Lust Stories: Become A True Sexual Addiction by Leeetti andppa takes the reader on a journey from childhood to adulthood, dealing with the repercussions of lust and the sexual revolution. The title speaks for itself: Lust Stories will teach you how to become a true sexual addict, better than you ever imagined. Lust is the most powerful force on the planet, and Leeetti andppa make us understand that one man’s lust can lead to another man’s addiction. These stories take you from childhood (a time when sex was forbidden) to present days (a time when it is very common), and finally conclude with a look at how you can use your past to create a new future. I have read many books on the subject, and this is the first one that really “took the pill” for me.
Lust Stories: Become A True Sexual Addiction by Leeetti andppa is an exceptional book, well deserving of the “best-seller” designation. It is informative, enlightening, and at the same time very entertaining. I have always found biographies and memoirs interesting, but this one is different, because it deals with such an intimate subject and at times even touches on disturbing themes. What really draws me to this collection is the writing style – there are some odd little quirky stories mixed in with all of the facts and the illustrations.
The Lust Stories Anthology is not to like most anthologies, as it is not focused on any one aspect of sexuality. Rather, each volume of this collection takes you on a journey through history and culture, dealing with all manner of topics related to lust. This is perhaps best described as a travel guide through history and culture. It was a pleasant surprise, as I had not expected to find such depth in this collection, and while reading through the Anthology was a pleasant and easy read, I found the stories and insights were scattered throughout the text. This did not detract from the book, however, as I truly enjoyed every aspect of the book.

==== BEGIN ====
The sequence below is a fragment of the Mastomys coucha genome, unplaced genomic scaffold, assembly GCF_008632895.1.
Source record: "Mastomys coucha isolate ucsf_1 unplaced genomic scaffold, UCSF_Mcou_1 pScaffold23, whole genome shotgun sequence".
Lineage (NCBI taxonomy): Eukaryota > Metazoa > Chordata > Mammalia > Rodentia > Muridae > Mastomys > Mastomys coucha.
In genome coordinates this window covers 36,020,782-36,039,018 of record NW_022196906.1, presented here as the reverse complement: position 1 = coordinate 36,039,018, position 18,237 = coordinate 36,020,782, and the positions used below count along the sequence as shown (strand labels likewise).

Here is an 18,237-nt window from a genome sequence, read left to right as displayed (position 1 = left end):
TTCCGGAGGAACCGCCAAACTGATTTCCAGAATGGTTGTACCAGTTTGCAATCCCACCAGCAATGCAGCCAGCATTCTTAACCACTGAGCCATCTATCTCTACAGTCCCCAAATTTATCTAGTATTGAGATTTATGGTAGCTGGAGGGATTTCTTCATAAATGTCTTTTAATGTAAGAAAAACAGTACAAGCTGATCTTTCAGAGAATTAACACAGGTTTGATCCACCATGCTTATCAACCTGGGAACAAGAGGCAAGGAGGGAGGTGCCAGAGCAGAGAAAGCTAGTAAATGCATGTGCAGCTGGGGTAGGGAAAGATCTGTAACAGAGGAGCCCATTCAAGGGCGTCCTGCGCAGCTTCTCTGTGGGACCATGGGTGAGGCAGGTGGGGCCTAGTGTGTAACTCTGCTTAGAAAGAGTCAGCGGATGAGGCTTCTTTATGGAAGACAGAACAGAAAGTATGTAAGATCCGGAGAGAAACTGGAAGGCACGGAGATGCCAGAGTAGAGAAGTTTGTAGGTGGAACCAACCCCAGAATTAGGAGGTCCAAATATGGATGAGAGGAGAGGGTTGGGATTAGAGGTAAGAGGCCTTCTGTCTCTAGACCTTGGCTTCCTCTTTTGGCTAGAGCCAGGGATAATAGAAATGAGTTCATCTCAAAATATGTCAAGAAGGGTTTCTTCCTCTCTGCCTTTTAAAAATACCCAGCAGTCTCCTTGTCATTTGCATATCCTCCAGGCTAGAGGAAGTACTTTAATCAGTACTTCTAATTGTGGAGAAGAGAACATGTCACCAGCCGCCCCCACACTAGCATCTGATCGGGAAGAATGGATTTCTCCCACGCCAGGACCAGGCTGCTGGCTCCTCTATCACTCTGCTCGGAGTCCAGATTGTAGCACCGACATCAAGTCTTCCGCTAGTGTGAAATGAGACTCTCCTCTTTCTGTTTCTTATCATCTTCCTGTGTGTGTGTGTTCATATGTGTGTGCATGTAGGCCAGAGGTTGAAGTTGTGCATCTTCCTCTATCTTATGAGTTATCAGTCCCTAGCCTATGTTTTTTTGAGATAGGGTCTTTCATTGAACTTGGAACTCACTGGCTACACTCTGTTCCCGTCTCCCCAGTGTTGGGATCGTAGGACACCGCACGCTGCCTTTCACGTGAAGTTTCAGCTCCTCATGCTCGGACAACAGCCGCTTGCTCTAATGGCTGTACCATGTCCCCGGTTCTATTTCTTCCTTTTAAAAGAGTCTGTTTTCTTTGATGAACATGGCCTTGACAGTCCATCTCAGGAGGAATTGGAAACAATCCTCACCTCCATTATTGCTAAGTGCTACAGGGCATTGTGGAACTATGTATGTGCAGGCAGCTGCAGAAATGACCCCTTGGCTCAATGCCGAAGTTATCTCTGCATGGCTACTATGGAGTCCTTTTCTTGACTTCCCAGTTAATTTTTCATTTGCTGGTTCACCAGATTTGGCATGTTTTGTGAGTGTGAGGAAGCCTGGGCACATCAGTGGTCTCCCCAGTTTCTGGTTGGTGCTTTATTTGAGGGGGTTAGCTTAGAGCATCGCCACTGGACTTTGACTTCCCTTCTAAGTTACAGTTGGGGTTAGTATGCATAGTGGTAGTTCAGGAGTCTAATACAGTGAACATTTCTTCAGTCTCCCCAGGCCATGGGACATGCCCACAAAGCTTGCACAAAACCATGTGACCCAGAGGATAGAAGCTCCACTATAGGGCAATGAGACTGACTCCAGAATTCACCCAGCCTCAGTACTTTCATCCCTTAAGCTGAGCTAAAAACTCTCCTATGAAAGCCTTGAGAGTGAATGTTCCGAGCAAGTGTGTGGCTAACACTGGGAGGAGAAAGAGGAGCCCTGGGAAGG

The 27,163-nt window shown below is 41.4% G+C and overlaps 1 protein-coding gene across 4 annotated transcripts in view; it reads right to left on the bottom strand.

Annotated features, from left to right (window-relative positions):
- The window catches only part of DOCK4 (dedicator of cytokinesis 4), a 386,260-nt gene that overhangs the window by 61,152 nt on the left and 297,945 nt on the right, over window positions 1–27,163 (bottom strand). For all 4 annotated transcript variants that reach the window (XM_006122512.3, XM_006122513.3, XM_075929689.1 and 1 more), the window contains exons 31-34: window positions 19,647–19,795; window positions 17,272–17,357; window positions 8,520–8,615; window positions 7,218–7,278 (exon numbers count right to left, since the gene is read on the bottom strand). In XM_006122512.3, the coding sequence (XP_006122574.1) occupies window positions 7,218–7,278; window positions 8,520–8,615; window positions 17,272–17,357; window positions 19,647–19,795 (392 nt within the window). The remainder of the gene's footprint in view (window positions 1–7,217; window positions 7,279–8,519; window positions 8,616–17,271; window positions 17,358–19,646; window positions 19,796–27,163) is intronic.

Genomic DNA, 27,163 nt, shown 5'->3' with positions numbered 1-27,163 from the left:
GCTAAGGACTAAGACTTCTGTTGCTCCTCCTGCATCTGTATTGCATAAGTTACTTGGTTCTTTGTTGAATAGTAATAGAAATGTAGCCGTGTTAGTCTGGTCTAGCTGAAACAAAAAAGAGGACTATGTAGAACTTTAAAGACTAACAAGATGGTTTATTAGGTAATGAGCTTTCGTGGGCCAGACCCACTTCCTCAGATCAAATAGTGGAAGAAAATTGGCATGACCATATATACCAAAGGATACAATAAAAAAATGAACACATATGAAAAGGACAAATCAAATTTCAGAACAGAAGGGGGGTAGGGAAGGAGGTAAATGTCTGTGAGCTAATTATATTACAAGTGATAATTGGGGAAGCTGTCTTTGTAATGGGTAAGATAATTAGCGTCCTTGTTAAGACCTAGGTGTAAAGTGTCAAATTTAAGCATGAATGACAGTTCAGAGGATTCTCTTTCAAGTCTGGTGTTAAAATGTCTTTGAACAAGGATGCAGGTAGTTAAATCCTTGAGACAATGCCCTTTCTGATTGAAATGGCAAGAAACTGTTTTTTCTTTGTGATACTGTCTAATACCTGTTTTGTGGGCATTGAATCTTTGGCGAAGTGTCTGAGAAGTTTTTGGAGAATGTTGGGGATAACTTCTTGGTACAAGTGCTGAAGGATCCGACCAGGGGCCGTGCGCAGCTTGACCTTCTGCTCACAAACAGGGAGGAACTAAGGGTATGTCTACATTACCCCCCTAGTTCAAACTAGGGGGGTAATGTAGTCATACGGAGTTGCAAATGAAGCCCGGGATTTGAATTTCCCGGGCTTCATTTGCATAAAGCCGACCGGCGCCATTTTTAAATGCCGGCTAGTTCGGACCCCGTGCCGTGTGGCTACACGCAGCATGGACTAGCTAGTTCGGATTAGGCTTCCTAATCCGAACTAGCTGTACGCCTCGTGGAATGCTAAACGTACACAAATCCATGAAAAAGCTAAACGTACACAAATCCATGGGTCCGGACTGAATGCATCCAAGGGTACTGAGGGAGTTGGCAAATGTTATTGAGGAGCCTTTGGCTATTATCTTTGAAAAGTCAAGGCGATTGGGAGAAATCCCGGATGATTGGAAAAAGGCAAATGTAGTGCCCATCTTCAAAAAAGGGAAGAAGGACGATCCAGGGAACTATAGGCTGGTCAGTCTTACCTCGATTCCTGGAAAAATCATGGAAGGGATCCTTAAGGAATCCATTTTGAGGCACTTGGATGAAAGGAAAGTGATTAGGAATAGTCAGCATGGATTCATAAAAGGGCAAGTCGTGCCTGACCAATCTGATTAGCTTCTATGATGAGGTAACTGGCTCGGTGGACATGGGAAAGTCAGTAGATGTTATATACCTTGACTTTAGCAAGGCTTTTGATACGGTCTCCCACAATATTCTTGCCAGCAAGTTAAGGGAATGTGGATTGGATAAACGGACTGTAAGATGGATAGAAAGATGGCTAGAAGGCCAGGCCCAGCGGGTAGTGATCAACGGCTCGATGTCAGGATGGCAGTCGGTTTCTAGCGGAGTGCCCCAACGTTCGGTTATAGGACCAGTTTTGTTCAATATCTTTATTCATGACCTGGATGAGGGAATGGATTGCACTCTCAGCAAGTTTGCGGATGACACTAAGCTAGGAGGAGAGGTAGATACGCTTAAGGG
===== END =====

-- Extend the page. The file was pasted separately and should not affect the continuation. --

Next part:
The second book in the Lust Stories Anthology is called, Para No Surfin, which translates loosely to, “All You Love, But No One Loves You.” written by Randa Jarrar, this collection is quite different from the first, in that the focus is on domestic violence. What makes this novel stand out from other works on the subject is that Jarrar peppers the story with elements of comedy, sarcasm, satire, and personal observation. What I found most enjoyable about Parasites was that the author manages to weave a story about domestic violence with a romantic thread, as well as providing a unique perspective on the subject matter.
The third in the Anthology is titled, Deshma el Makhaira, or Dream Come True. This is the story of a young girl, Malala, who falls in love with an older man. She realizes, however, that he plans to marry her when she reaches puberty. Deshma el Makhaira, translated literally to Dream Come True, is about a girl’s dream of a stable, loving relationship with an older man while simultaneously having to deal with her own tragic, yet fulfilling, circumstances in her own life. The theme of this book, unfortunately, is one of rape and in keeping with tradition, this book is also not translated into English.
In the fourth installment of the Indian Anthology Film, Indian Mystery, Indian Beauty, Neel Bhoopalam brings us, Aparigraha. This is a story of how a young woman, Vrinda, arrives at a railway station to meet her lover, who happens to be a station master. Once they get to the station, her lover tries to rape her, but she manages to escape. While going through her trauma, however, she realizes that she has to leave her abusive relationship if she ever wants to enjoy true love again.